Aug 3 2010

The Importance of Implied Odds in NLHE

written by: John under Poker Strategy Comments: Comments Off

Implied odds are incredibly important in Texas Hold ‘em. Since the most common form of Hold ‘em is No Limit, there is typically a lot of action in any given game. In Limit poker players make small bets and face small raises, but No Limit poker is quite the opposite. There has always been a lot of talk amongst poker players in regards to any types of odds. For example, things like “getting the right odds” and “being pot committed” are all phrases that were born from analyzing the odds in poker.

Most of the time, however, implied odds are more important than your actual odds. The odds in a hand of poker are usually the most valuable when critiquing or watching a hand after the fact. When you are in the middle of a hand, the odds themselves are largely irrelevant. Yes, you do need to be considering general odds at all times, but this will only get you so far.

Implied odds are considered when looking at the entirety of a hand and the stack sizes involved. Set mining is a NLHE tactic that relies heavily on the ability to accurately assess implied odds in poker. Implied odds tell a player whether or not a certain move makes sense given the amount of money (or chips) that can possibly be won. For example, if a player re-raises pre-flop to $28 in a $1/$2 NLHE cash game, the first thing you should look at is their stack size. If they have $200, it doesn’t leave much wiggle room with “speculative” type hands. If they are working with $600, however, calling with small suited connectors or pocket pairs makes a lot more sense. Of course, you would need a stack to match, otherwise all of this information is completely useless. The hand that you are playing is probably mediocre at worst, considering that we made the open raise, so the only thing to determine now is whether it can potentially get paid off.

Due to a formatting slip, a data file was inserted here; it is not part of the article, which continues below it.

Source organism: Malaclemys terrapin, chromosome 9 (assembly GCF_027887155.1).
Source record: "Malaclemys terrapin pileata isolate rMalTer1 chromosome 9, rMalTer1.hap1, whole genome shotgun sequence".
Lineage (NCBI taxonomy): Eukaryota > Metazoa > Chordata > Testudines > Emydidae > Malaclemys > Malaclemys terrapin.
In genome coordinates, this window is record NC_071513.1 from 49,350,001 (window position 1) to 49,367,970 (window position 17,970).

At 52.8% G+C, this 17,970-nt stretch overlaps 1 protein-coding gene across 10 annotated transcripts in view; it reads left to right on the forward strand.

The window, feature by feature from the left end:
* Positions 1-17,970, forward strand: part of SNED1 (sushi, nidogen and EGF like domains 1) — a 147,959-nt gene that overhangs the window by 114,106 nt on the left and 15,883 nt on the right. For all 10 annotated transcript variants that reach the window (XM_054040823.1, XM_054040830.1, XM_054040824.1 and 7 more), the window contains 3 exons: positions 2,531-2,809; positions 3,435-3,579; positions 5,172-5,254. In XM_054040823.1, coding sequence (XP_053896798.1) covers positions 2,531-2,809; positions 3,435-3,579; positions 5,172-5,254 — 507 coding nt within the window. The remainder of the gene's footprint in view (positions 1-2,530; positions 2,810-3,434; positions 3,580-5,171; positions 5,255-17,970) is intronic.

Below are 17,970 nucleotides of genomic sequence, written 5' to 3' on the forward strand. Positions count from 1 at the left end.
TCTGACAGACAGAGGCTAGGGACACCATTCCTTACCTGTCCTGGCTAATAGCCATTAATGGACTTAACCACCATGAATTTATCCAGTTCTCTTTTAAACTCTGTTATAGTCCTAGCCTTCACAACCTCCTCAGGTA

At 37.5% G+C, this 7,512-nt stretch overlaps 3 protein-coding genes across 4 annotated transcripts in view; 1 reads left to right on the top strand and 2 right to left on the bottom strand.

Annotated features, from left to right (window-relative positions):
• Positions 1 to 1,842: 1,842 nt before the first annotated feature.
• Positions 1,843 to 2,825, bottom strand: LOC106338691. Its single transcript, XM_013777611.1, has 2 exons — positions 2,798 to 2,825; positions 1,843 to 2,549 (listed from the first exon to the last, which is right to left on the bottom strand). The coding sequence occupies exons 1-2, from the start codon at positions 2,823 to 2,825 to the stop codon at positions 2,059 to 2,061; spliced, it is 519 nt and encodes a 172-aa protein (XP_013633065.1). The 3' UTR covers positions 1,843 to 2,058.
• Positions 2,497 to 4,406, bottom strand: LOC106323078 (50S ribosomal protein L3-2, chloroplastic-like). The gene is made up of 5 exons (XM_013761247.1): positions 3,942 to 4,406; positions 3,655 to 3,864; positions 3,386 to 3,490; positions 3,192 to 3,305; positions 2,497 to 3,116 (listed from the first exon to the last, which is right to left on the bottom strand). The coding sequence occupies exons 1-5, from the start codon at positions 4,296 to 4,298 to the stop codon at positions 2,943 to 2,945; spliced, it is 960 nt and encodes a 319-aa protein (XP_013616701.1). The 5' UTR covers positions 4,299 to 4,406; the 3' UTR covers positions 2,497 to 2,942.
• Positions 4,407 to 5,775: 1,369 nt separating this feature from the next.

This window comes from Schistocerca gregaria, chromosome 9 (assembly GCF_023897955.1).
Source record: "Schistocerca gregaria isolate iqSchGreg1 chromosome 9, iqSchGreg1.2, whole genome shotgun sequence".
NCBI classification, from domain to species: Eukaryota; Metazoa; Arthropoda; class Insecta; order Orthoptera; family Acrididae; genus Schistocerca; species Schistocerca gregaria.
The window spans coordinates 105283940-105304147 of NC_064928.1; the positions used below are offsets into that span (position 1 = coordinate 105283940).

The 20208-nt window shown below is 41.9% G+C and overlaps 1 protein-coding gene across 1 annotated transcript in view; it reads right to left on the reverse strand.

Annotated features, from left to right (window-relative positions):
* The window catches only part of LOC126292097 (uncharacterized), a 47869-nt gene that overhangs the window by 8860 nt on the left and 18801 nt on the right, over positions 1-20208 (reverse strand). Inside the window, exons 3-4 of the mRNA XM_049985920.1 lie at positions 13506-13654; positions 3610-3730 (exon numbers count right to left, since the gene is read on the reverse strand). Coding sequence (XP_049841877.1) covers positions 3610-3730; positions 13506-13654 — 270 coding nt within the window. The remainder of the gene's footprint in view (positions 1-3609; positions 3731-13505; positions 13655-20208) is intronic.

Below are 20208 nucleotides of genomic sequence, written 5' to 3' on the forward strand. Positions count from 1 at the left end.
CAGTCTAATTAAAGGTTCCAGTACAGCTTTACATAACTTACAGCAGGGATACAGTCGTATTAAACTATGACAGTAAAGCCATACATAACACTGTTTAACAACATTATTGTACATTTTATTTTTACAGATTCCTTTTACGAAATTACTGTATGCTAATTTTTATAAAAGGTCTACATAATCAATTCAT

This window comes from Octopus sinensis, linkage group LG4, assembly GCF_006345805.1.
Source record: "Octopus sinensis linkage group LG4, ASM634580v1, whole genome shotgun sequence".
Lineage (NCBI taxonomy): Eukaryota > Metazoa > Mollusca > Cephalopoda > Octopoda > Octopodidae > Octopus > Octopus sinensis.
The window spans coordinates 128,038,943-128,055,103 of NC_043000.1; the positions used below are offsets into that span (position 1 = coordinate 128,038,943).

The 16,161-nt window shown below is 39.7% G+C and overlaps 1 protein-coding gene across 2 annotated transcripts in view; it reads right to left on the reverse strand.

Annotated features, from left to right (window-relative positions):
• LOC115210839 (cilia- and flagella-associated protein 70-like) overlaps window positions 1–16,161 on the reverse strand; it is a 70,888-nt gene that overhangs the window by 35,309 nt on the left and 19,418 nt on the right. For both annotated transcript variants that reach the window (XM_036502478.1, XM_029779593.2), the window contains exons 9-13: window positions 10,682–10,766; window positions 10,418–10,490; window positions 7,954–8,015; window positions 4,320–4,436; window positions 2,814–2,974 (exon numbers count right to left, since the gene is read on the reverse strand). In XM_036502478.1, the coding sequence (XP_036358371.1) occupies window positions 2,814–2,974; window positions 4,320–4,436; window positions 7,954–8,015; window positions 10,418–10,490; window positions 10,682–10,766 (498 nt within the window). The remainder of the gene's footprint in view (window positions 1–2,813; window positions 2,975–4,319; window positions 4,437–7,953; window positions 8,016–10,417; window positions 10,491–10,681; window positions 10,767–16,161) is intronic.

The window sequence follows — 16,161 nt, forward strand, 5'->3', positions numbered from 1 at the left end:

Calculating Implied Odds

Using the example above, let’s pretend that we were three bet to $28 (from a $10 open) at $1/$2 and are holding 55. Now, 55 is hardly a super strong hand, but it has a lot of potential. If we flop a set there is a legitimate chance that we would win a big pot. Keeping this in mind, we check out the stack sizes. We have $580 and our opponent has $600. For all intents and purposes, we are playing for $580 stacks. So, we need to call $18 more with the potential to earn $580. The other players are out of the hand and we are last to act. With $18 going into $580, if we won a full stack more than 1:30 times, making a call would be profitable. This is how you go about determining implied odds. If you are holding AT here, you probably wouldn’t stack a three bettor greater than 1:30 times, so this might be a fold. With 55 though, this should be a call almost all of the time (depending on your opponent). Take implied odds with you to the table and you won’t be nearly as lost when it comes to tough pre flop (or post flop) decisions.

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